THE WALE SHUTTER                 

  George Wale, Marksboro, New Jersey             1887 - 1890

  Marketed through Scovill Manufacturing Company, later Scovill & Adams Company


The Wale Shutter, advertised as "The Wale Universal Lenses with Instantaneous and Time Shutter", appears in How to Make Pictures, Easy Lessons for the Amateur Photographer, by Henry Clay Price, 1887, and in Scovill Manufacturing Company's How to Make Photographs and Descriptive Price List, April, 1887, distributed by C.H. Codman & Company, Boston. The shutter, utilizing a rubber band was equipped with a pneumatic release.


        From Scovill's The American Annual of Photography and Photographic Times Almanac for 1889



The Wale Shutter featured here was found with this Henry Clay Camera:



While it's acknowledged George Wale made the lenses, it's undetermined as to who actually manufactured the shutter mechanism. Wale of Marksboro, New Jersey, was known early on as a microscope maker, later being associated with lens makers Charles C. Harrison and Richard Morrison.

Citing Milan Zahorcak's outstanding article on Richard Morrison "As the Glue Sets, Lens Lore: The Morrison Connection", published in the Cascade Panorama, Reunion Issue, October, 2010, by late 1871, Morrison who had previously been with New York Optical Works, acquired what remained of that factory and engaged George Wale in the newly formed Richard Morrison Company. After Morrison's death in 1888, Wale then took the Richard Morrison Company into the Scovill Manufacturing Company.


The shutter's lens barrel is marked "Geo. Wale, 6-1/2 x 8-1/2, 8 In., Scovill" with number 247, presumably the serial number. Unlike the Mathein Shutter that would follow having a rotary aperture, the Wale's barrel was slotted for Waterhouse stops:




As yet, no patent for the Wale's design has been found, and it's believed to have been manufactured 1887-1890 based on advertisements. It would be succeeded by Scovill's Instantaneous Lens and Shutter designed by Washington Irving Adams, manufactured approximately 1891-1893 and seen on the first Henry Clay Cameras introduced 1891. Following Scovill's Instantaneous was the Wale & Mathein, designed by Franz Joseph Mathein, manufactured 1893-1896 (last year depicted in Scovill & Adams ads for the full-sized Henry Clay). By 1897, the Henry Clay gets slightly downsized, being equipped with the "Solograph Shutter" (Unicum - Model of 1897) also referring to this shutter as a "Bausch & Lomb Diaphragm Shutter". 


Both the Scovill Instantaneous Lens and Shutter and the Wale & Mathein Shutter were covered by patents:



                              Scovill's Instantaneous Lens and Shutter                                Source:  U.S. Patent and Trademark Office

                     Wale & Mathein (or "Mathein") Shutter                                                 Source:  U.S. Patent and Trademark Office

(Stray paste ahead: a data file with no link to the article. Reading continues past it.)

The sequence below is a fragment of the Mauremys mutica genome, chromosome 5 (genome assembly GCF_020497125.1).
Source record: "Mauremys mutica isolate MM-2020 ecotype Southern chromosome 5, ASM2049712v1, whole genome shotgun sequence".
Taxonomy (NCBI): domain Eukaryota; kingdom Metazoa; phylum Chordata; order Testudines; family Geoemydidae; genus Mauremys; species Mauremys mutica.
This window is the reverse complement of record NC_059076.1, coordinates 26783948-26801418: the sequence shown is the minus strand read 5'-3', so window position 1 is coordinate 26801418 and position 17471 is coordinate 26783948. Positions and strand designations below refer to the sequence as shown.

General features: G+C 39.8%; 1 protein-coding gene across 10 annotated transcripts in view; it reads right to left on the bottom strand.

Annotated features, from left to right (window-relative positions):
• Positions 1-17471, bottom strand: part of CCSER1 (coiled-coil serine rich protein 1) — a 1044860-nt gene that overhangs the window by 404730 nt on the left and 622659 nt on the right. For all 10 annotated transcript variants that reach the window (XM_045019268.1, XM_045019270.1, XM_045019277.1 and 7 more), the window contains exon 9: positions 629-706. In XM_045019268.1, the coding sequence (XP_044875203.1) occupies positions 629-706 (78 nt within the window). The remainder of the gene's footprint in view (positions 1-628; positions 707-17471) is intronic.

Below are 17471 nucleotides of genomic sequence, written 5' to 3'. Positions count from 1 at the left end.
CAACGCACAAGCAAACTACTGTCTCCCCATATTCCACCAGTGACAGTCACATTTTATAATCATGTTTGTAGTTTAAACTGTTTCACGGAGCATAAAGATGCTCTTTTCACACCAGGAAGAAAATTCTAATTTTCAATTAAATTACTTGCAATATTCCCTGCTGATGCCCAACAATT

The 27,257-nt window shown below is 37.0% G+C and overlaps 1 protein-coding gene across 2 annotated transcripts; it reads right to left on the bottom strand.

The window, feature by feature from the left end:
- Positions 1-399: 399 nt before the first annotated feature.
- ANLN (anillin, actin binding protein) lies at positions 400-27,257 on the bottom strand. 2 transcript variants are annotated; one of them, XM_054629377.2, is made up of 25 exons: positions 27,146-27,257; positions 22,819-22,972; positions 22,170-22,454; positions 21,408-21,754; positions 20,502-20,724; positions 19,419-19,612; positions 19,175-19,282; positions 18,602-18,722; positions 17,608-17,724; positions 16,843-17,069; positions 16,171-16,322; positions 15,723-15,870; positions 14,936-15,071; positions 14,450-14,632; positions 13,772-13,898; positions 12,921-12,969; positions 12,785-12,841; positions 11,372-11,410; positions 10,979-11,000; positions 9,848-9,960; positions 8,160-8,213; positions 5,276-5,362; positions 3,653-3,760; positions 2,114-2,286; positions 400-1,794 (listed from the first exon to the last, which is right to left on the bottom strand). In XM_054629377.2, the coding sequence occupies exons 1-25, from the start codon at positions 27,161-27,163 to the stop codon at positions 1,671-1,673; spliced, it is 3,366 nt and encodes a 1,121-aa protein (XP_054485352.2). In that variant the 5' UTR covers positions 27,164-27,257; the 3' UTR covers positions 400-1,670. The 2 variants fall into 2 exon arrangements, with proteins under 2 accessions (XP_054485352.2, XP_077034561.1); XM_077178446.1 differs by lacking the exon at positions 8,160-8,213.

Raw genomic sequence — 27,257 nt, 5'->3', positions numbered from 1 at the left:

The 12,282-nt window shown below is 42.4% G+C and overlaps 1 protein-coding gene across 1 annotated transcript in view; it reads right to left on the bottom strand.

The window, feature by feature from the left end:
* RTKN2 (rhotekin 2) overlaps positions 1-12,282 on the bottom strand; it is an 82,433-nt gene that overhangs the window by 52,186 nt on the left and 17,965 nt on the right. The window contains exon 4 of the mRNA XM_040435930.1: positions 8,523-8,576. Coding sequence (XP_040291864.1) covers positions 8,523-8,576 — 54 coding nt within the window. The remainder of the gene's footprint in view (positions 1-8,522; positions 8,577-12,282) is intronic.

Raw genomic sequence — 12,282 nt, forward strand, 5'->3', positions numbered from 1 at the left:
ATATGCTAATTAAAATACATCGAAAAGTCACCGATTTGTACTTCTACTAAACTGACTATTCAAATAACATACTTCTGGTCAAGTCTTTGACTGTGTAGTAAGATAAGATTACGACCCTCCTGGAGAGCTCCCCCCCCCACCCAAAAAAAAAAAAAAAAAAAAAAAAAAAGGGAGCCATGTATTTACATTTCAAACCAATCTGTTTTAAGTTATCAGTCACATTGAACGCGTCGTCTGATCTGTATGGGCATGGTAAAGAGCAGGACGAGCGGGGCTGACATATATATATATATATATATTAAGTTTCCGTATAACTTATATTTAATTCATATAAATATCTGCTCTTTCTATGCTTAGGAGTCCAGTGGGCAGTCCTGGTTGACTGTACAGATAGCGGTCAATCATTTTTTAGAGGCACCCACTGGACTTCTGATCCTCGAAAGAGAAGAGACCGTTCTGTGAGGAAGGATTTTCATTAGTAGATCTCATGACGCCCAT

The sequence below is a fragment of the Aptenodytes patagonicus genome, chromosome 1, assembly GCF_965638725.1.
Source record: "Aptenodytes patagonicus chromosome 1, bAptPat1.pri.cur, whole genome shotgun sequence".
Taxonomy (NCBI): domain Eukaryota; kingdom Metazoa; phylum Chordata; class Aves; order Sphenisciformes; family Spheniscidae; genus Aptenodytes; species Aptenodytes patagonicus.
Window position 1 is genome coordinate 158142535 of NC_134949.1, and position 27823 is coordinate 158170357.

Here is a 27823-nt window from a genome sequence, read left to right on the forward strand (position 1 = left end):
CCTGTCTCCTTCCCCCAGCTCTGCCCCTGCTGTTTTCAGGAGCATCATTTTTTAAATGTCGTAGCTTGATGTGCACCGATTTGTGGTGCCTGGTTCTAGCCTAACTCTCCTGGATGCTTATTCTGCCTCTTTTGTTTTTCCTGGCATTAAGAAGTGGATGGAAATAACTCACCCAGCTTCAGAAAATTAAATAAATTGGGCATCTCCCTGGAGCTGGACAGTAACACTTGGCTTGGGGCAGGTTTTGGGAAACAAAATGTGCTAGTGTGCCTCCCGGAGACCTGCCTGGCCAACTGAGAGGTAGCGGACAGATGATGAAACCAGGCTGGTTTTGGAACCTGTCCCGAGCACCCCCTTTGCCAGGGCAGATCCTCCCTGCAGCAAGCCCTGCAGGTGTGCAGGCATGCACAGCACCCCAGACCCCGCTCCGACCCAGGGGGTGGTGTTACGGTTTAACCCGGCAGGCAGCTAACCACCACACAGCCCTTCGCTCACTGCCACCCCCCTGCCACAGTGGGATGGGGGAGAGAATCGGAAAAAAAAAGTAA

The question of who manufactured the Wale Shutter actually extends to Scovill's Instantaneous Lens and Shutter and to the Wale & Mathein, as well. As stated earlier, George Wale was associated with Scovill Mfg. during the period when the Wale Shutter was introduced. Washington Irving Adams, who designed Scovill's Instantaneous Lens and Shutter, was the President and Treasurer of Scovill & Adams. Franz J. Mathein designed the Wale and Mathein, reportedly building the shutter and again, with George Wale being associated with Scovill & Adams. George Wale having built microscopes possessed enough skill to build a shutter, and no doubt Mathein did, as well. And maybe, the reality is that Scovill Mfg. (later Scovill & Adams) having the manufacturing capacity, built all three shutters.  Interestingly, despite their different mechanical designs, these three shutters all exhibit casings with an offset lens, all the individuals who either designed the lenses or are believed to have possibly built the shutter were associated with Scovill Mfg. Company or Scovill & Adams and all three shutters would be marketed by either Scovill Mfg. Company or later, Scovill & Adams.


As for George Wale's own enterprises, he's seen in this 1893 ad from The American Amateur Photographer, Volume 5:




                           From the Philadelphia Photographer, 1888


As for George Wale's association with Franz Mathein, advertisements for their company Wale & Mathein first appear in 1895. The ads describe their lenses "complete with shutter" (presumably the Wale & Mathein), despite the Mathein Shutter having been produced years earlier. Advertisements for Wale & Mathein are also seen in 1896, the year in which it's believed operations were halted. With the introduction of the Mathein Shutter by 1892 or 1893, production of the Wale Shutter probably ceased a few years before.


The Wale Shutter ranks among the rarest of all shutters found on earlier American self-casing and field cameras. This Wale is one of only three examples I've seen in the last 35 years.


For more information on George Wale's microscopes and lenses, follow these links to


And for George Wale 1840 - ca. 1903: